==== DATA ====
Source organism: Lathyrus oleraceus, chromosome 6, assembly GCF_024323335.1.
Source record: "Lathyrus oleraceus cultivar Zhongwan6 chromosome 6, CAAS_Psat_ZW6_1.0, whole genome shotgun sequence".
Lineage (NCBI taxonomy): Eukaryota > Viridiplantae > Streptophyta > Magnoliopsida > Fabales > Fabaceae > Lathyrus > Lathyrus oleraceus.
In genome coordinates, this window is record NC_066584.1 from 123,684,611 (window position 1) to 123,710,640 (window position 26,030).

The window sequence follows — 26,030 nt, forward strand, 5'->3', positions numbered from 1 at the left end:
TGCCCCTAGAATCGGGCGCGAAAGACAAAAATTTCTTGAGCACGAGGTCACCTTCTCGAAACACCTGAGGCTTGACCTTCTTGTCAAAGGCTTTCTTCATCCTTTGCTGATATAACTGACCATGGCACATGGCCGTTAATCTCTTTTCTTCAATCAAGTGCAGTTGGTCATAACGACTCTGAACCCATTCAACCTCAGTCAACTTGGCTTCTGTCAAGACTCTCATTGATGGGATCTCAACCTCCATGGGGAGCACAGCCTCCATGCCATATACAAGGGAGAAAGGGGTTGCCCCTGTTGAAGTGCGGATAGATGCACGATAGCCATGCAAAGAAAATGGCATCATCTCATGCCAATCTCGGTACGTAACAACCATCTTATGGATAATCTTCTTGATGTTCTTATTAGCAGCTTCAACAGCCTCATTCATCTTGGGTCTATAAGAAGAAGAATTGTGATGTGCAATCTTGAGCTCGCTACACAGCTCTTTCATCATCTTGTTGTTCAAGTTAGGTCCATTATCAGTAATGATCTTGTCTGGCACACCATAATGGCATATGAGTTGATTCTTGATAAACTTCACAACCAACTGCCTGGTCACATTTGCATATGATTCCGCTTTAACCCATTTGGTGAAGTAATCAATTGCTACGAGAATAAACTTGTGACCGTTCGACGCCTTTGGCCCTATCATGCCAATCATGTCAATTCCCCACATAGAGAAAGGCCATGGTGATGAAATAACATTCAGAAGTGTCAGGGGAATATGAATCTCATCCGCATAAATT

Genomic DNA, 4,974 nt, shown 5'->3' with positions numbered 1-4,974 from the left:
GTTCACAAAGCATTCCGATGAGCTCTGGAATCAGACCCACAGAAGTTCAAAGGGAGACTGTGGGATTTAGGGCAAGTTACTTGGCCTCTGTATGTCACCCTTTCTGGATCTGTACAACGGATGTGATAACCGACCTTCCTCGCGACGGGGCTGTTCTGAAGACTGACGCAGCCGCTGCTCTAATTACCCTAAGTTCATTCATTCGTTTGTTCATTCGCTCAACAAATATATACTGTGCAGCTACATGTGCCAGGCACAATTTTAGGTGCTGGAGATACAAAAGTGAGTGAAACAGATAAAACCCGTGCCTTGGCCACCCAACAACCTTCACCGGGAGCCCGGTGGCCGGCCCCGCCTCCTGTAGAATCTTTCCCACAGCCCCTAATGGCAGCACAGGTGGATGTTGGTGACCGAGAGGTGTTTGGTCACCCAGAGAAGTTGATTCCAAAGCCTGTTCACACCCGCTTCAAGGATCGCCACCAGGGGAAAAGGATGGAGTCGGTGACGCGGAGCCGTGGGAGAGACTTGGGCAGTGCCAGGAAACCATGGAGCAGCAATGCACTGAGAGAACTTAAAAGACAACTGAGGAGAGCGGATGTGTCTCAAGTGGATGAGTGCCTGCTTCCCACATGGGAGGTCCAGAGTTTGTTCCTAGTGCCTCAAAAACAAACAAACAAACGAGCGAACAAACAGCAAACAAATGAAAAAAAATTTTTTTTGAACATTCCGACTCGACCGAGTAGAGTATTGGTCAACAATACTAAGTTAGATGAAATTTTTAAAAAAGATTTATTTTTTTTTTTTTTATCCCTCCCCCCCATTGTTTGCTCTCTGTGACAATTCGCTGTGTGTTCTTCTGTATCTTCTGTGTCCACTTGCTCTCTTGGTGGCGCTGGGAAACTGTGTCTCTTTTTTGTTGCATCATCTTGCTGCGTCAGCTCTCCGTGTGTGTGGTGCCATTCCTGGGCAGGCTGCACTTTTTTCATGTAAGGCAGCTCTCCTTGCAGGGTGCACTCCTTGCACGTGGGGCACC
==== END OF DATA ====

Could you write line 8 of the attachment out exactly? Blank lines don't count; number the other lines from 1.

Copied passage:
GTTCACAAAGCATTCCGATGAGCTCTGGAATCAGACCCACAGAAGTTCAAAGGGAGACTGTGGGATTTAGGGCAAGTTACTTGGCCTCTGTATGTCACCCTTTCTGGATCTGTACAACGGATGTGATAACCGACCTTCCTCGCGACGGGGCTGTTCTGAAGACTGACGCAGCCGCTGCTCTAATTACCCTAAGTTCATTCATTCGTTTGTTCATTCGCTCAACAAATATATACTGTGCAGCTACATGTGCCAGGCACAATTTTAGGTGCTGGAGATACAAAAGTGAGTGAAACAGATAAAACCCGTGCCTTGGCCACCCAACAACCTTCACCGGGAGCCCGGTGGCCGGCCCCGCCTCCTGTAGAATCTTTCCCACAGCCCCTAATGGCAGCACAGGTGGATGTTGGTGACCGAGAGGTGTTTGGTCACCCAGAGAAGTTGATTCCAAAGCCTGTTCACACCCGCTTCAAGGATCGCCACCAGGGGAAAAGGATGGAGTCGGTGACGCGGAGCCGTGGGAGAGACTTGGGCAGTGCCAGGAAACCATGGAGCAGCAATGCACTGAGAGAACTTAAAAGACAACTGAGGAGAGCGGATGTGTCTCAAGTGGATGAGTGCCTGCTTCCCACATGGGAGGTCCAGAGTTTGTTCCTAGTGCCTCAAAAACAAACAAACAAACGAGCGAACAAACAGCAAACAAATGAAAAAAAATTTTTTTTGAACATTCCGACTCGACCGAGTAGAGTATTGGTCAACAATACTAAGTTAGATGAAATTTTTAAAAAAGATTTATTTTTTTTTTTTTTATCCCTCCCCCCCATTGTTTGCTCTCTGTGACAATTCGCTGTGTGTTCTTCTGTATCTTCTGTGTCCACTTGCTCTCTTGGTGGCGCTGGGAAACTGTGTCTCTTTTTTGTTGCATCATCTTGCTGCGTCAGCTCTCCGTGTGTGTGGTGCCATTCCTGGGCAGGCTGCACTTTTTTCATGTAAGGCAGCTCTCCTTGCAGGGTGCACTCCTTGCACGTGGGGCACC